Have you considered becoming a dragon fruit farmer? Will you read a book that could make you quit your job to grow herbs in Kodaikanal? Wouldn’t it be nice when the only vertical growth you have to think about pertains to grape vines? But how do you move from power points to planters and still earn a living? And can you afford farmland without inheriting it from your family? bpb talks to four individuals in various stages of the farming cycle and gets details on how to harvest time, money and energy into a seed project.
Stage 1: Restless In The City
Speaking to Kim Koshie, a 32-year-old audio producer/ sound engineer based in Mumbai, we get a sense of the growing restlessness that many in high stress jobs are experiencing. This is the main reason why Kim has started researching life on a farm. Now that he has narrowed down the kind of crop he plans on cultivating (“the market for dragon fruit is ripe”), Kim is in the process of finalising a deal to buy his own farmland in Tamil Nadu.
At this point, you’re wondering how much it costs for someone without inherited land. While the prices obviously vary across India, Kim tells us you can get started with as little as Rs 4,00,000 in the hilly regions of Tamil Nadu. Apart from the cost of the land, there are electricity, fencing, irrigation and land registration overheads that are separate from the actual cultivation expenses. “Applying for a farmer’s license gives you access to free electricity for your farm and is not a very complicated process,” Kim tells us.
Confirming this restlessness in the city is Abhijay Save, one of the managers at Kalpavruksha, a natural farm based in Dehari, Gujarat. Save has helped launch a week-long training program in sustainable and natural farming practices that has been running house full with curious city cats. “Students are often those disillusioned with hectic lives and looking for a change of pace,” he explains. Priced at Rs 3,000 a head, the course is conducted by the very knowledgeable 93-year-old Bhaskar Save in Hindi, and takes only 20 students per batch. Here you’ll learn the basic principles of natural farming, biodiversity, orchard development and dry-land mix cropping, along with four hours of practical farm work everyday.
Farming is a state of mind, more than an enterprise. Accept that and you will be able to fully transition to a life away from the city.
Stage 2: Almost There
Media entrepreneur and Cannes nominee Shaili Sutaria doesn’t exactly have a resume to back a new career choice, but given her past credentials, she believes she can plough through this chosen course.
Come August, Shaili and her husband Siddhartha will shift base from Mumbai to the Perumal Malai hills off Kodaikanal to launch their new farming venture, Prairie Herb. “I know this sounds clichéd, but all it took was one book to change my life. After I read One Straw Revolution by Masanobu Fukuoka, I knew I had to pursue a career in farming,” says Siddhartha to us over the phone in an almost Zen like voice. Apart from a brand of herbs with medicinal properties, Prairie Herb will manufacture ingredients to be used in culinary and beauty products.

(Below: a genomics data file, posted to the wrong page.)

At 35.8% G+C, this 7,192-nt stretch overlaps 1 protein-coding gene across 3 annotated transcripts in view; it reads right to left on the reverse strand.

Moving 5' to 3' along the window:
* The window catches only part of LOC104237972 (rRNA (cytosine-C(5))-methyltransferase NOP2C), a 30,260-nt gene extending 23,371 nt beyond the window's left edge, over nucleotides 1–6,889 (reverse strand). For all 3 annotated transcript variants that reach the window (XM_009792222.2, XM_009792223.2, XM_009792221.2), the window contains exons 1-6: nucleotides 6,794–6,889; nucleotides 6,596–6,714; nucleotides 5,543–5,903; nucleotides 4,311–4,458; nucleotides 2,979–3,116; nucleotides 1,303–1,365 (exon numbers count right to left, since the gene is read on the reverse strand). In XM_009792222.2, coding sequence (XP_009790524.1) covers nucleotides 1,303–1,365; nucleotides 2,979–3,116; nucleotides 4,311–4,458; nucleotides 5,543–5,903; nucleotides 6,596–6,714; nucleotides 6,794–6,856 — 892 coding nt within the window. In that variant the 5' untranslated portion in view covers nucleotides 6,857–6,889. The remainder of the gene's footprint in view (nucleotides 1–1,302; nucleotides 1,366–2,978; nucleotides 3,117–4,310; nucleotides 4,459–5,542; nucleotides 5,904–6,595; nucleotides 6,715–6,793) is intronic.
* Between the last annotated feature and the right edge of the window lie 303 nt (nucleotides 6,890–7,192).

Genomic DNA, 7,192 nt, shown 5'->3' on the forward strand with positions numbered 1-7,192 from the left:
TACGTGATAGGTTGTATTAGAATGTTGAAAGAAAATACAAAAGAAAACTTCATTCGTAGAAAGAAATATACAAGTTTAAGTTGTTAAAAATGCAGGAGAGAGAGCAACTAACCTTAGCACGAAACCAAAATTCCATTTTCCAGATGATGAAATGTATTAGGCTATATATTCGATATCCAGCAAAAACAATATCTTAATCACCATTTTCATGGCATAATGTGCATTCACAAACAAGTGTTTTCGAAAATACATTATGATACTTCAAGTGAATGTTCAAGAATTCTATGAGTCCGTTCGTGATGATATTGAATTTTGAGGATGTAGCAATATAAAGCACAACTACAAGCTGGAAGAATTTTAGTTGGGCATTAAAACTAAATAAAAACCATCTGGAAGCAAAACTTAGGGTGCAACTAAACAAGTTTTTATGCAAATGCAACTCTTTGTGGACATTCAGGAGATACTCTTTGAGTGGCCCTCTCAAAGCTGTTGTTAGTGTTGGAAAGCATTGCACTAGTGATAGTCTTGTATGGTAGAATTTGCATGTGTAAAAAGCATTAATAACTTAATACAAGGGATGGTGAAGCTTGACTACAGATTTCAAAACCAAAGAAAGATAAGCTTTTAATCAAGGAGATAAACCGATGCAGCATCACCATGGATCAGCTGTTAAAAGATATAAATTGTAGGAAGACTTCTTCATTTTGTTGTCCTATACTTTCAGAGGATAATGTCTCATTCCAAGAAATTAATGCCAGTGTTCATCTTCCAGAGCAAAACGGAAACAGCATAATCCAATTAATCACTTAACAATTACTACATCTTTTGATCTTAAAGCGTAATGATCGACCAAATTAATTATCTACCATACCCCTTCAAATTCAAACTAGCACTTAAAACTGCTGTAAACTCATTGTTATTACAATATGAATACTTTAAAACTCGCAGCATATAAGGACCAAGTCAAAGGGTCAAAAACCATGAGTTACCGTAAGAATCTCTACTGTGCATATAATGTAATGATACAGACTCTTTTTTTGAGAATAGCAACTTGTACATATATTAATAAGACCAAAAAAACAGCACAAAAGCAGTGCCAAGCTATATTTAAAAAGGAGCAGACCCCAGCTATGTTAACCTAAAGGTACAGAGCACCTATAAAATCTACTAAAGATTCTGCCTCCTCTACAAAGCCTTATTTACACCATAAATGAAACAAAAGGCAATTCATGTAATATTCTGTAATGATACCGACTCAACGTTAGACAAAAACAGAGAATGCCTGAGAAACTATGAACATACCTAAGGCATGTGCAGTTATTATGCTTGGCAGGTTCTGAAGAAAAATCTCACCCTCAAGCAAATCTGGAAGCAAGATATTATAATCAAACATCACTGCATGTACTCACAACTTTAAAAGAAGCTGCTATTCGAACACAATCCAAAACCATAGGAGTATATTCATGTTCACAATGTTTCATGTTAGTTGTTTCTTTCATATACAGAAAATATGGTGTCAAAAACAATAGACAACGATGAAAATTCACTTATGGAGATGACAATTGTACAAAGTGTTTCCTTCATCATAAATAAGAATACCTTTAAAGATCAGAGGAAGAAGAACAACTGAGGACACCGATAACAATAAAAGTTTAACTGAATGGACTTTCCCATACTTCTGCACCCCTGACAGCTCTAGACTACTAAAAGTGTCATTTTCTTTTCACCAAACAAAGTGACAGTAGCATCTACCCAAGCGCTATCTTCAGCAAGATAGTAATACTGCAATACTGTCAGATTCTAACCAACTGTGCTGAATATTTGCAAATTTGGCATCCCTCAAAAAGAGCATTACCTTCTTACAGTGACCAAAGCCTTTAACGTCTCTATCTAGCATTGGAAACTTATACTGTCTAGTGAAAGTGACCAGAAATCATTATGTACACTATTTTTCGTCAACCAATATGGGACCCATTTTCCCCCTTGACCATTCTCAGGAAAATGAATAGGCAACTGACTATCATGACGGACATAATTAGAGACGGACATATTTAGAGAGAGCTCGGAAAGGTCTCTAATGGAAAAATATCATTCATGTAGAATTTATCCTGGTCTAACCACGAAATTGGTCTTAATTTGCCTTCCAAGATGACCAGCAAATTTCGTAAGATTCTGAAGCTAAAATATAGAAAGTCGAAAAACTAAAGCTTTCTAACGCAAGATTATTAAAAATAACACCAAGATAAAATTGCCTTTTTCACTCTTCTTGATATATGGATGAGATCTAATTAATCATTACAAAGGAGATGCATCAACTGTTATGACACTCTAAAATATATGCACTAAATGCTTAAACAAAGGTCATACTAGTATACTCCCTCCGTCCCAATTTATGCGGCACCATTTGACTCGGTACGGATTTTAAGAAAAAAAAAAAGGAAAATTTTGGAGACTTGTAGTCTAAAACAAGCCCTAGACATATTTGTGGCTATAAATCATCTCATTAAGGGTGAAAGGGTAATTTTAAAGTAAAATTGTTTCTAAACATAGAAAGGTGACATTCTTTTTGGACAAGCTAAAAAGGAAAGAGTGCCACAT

“Farming is a state of mind, more than an enterprise. Accept that and you will be able to fully transition to a life away from the city,” they tell us.
Under the label Vrindavan Farms, Gaytri’s product range, apart from the actual farm produce itself, includes pickles, brines, herbal teas and preserves, made with ingredients from the land.
Stage 3: Farming Full Time
After working as a consultant at the Environmental Protection Agency in Boston for seven years, Gaytri Bhatia moved back to India with no agricultural plans, but eventually began farming in Wada, 127 kms off Mumbai.
Under the label Vrindavan Farms, Gaytri’s product range, apart from the actual farm produce itself, includes pickles, brines, herbal teas and preserves, made with ingredients from the land. Armed with a prior knowledge of environmental science, Gaytri has been working to create a sustainable, chemical-free model of farming.
Gaytri’s work has attracted other urbanites like Kumud Dadlani, who after a Masters in Food Studies from the University of Gastronomic Sciences in Italy, returned home and began volunteering at Vrindavan, planting seeds and transporting tomato saplings. While Kumud has moved to a regular 9-to-5 job, she still visits the farm to assist with ongoing projects.
If you are interested in getting a first hand view of farm life, Gaytri tells us that she is open to hosting groups of volunteers on the farm who can help out during season time, which is generally post the monsoon showers. You can also get your hands dirty via networks like the Worldwide Opportunities On Organic Farms (WWOOF) that facilitates volunteer programs at organic farms across the world, that has roughly 150 Indian farms on its roster.
So(w) long and farewell, city life.
Image courtesy: Vrindavan Farms.
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